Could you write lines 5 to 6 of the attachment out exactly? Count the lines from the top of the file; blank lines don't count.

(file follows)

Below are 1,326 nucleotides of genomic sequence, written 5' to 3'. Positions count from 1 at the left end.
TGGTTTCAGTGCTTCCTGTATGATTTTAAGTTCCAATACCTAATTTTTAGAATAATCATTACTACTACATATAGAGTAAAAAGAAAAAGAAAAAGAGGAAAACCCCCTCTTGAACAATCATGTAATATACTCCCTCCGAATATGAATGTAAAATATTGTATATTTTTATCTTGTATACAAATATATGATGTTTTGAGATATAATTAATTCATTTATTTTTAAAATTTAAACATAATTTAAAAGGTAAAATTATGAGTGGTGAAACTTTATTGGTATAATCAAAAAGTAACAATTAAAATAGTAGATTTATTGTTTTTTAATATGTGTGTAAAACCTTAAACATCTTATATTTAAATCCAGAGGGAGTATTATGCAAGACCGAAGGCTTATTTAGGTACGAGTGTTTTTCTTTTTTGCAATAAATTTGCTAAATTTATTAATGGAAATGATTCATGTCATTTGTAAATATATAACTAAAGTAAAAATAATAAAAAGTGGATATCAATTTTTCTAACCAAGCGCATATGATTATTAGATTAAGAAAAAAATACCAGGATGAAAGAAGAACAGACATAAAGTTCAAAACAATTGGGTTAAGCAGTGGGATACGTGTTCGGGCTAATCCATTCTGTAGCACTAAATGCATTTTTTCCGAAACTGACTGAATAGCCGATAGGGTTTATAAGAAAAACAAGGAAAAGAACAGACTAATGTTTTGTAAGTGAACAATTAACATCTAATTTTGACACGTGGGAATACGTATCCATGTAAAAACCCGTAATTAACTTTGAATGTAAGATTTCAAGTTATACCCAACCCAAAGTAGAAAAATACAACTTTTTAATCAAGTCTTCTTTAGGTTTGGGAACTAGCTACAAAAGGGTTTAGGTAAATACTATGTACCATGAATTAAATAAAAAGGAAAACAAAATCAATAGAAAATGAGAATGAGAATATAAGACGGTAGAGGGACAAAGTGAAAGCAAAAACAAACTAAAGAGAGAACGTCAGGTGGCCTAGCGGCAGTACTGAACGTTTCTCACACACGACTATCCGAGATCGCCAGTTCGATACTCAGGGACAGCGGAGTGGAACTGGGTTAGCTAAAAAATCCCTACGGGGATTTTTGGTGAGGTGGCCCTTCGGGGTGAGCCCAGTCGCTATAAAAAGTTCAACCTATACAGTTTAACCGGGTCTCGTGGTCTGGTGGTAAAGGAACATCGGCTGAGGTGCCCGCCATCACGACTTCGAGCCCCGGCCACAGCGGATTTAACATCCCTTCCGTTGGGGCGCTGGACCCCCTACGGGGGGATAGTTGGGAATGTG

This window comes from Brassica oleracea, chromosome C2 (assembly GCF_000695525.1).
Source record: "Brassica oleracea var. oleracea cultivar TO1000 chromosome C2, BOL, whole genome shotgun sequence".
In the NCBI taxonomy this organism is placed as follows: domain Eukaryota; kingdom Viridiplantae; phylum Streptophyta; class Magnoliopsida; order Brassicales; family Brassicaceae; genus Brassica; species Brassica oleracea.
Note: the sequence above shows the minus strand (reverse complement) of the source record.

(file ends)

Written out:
In the NCBI taxonomy this organism is placed as follows: domain Eukaryota; kingdom Viridiplantae; phylum Streptophyta; class Magnoliopsida; order Brassicales; family Brassicaceae; genus Brassica; species Brassica oleracea.
Note: the sequence above shows the minus strand (reverse complement) of the source record.